I cannot justify sacrificing current living humans for abstract probabilities.
Related to the above, rather than focusing on specific, measurable risks (e.g., earthquakes, climate change), longtermism is often concerned with extremely hard to quantify risks. In truth, we cannot know what will happen 100 years into the future and what would be the impact of any particular technology. Even if our actions will have drastic consequences for future generations, the dependence of the impact on our choices is likely to be chaotic and unpredictable. To put things in perspective, many of the risks we are worried about today, including nuclear war, climate change, and AI safety, only emerged in the last century or decades. It is hard to underestimate our ability to predict even a decade into the future, let alone a century or more.
Given that there is so much suffering and need in the world right now, I cannot accept a philosophy that prioritizes abstract armchair calculations over actual living humans. (This concern is not entirely hypothetical: Greaves and MacAskill estimate that $100 spent on AI safety would, in expectation, correspond to saving a trillion lives and hence would be “far more than the near-future benefits of bednet distribution [for preventing Malaria],” and recommend that it is better that individuals “fund AI safety rather than developing world poverty reduction.”)
Moorhouse compares future humans to ones living far away from us. He says that just like “something happening far away from us in space isn’t less intrinsically bad just because it’s far away,” we should care about humans in the far-off future as much as we care about present ones. But I think that we should care less about very far away events, especially if it’s so far away that we cannot observe them. E.g., as far as we know, there may well be trillions of sentient beings in the universe right now whose welfare can somehow be impacted by our actions.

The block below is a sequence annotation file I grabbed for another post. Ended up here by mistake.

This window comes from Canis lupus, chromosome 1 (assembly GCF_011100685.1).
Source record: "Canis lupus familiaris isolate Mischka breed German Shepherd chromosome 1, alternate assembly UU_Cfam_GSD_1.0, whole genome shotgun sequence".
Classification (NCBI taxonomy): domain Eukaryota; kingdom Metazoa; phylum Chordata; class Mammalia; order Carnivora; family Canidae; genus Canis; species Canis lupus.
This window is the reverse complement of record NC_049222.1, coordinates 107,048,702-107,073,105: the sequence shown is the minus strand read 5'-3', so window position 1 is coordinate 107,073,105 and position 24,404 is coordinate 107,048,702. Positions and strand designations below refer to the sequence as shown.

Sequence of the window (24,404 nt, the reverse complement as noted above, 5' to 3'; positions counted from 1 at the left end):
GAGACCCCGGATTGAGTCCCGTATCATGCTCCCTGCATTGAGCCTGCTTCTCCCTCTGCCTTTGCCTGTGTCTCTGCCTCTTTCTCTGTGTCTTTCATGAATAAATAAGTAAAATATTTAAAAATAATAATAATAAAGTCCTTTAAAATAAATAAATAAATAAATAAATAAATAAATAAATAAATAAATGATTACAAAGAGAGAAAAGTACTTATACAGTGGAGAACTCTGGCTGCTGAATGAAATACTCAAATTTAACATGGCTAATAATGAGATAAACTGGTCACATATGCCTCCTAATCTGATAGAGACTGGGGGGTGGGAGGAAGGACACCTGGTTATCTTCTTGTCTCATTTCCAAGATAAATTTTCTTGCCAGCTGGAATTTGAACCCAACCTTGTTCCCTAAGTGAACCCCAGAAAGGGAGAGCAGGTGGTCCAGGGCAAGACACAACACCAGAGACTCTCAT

We cannot improve what we cannot measure.
An inherent disadvantage of probabilities is that they are invisible until they occur. We have no direct way to measure whether a probability of an event X has increased or decreased. So, we cannot tell whether our efforts are working or not. The scientific revolution involved moving from armchair philosophizing to making measurable predictions. I do not believe we can make meaningful progress without concrete goals. For some risks, we do have quantifiable goals (Carbon emissions, number of nuclear warheads). Still, there are significant challenges to finding a measurable proxy for very low-probability and far-off events. Hence, even if we accept that the risks are real and vital, I do not think we can directly do anything about them before finding such proxies.
Proxies do not have to be perfect: Theoretical computer science made much progress using the imperfect measure of worst-case asymptotic complexity. The same holds for machine learning and artificial benchmarks. It is enough that proxies encourage the generation of new ideas or technologies and achieve gradual improvement. One lesson from modern machine learning is that the objective (aka loss function) doesn’t have to perfectly match the task for it to be useful.
Long-term risk mitigation can only succeed through short-term progress.
Related to the above, I believe that addressing long-term risks can only be successful if it’s tied to shorter-term advances that have clear utility. For example, consider the following two extinction scenarios:
1. The actual Neanderthal extinction.
2. A potential human extinction 50 years from now due to total nuclear war.
I argue that the only realistic scenario to avoid extinction in both cases is a sequence of actions that improve some measurable outcome. While sometimes extinction could theoretically be avoided by a society making a huge sacrifice to eliminate a hypothetical scenario, this could never actually happen.
While the reasons for the Neanderthal extinction are not fully known, most researchers believe that Neanderthals were out-competed by our ancestors – modern humans – who had better tools and ways to organize society. The crucial point is that the approaches to prevent extinction for Neanderthal were the same ones to improve their lives in their current environment. They may not have been capable of doing so, but it wasn’t because they were working on the wrong problems.
Contrast this with the scenario of human extinction through total nuclear war. In such a case, our conventional approaches for keeping nuclear arms in check, such as international treaties and sanctions, have failed. Perhaps in hindsight, humanity’s optimum course of action would have been a permanent extension of the middle ages, stopping the scientific revolution from happening through restricting education, religious oppression, and vigorous burning-at-stake of scientists. Or perhaps humanity could even now make a collective decision to go back and delete all traces of post 17th-century science and technology.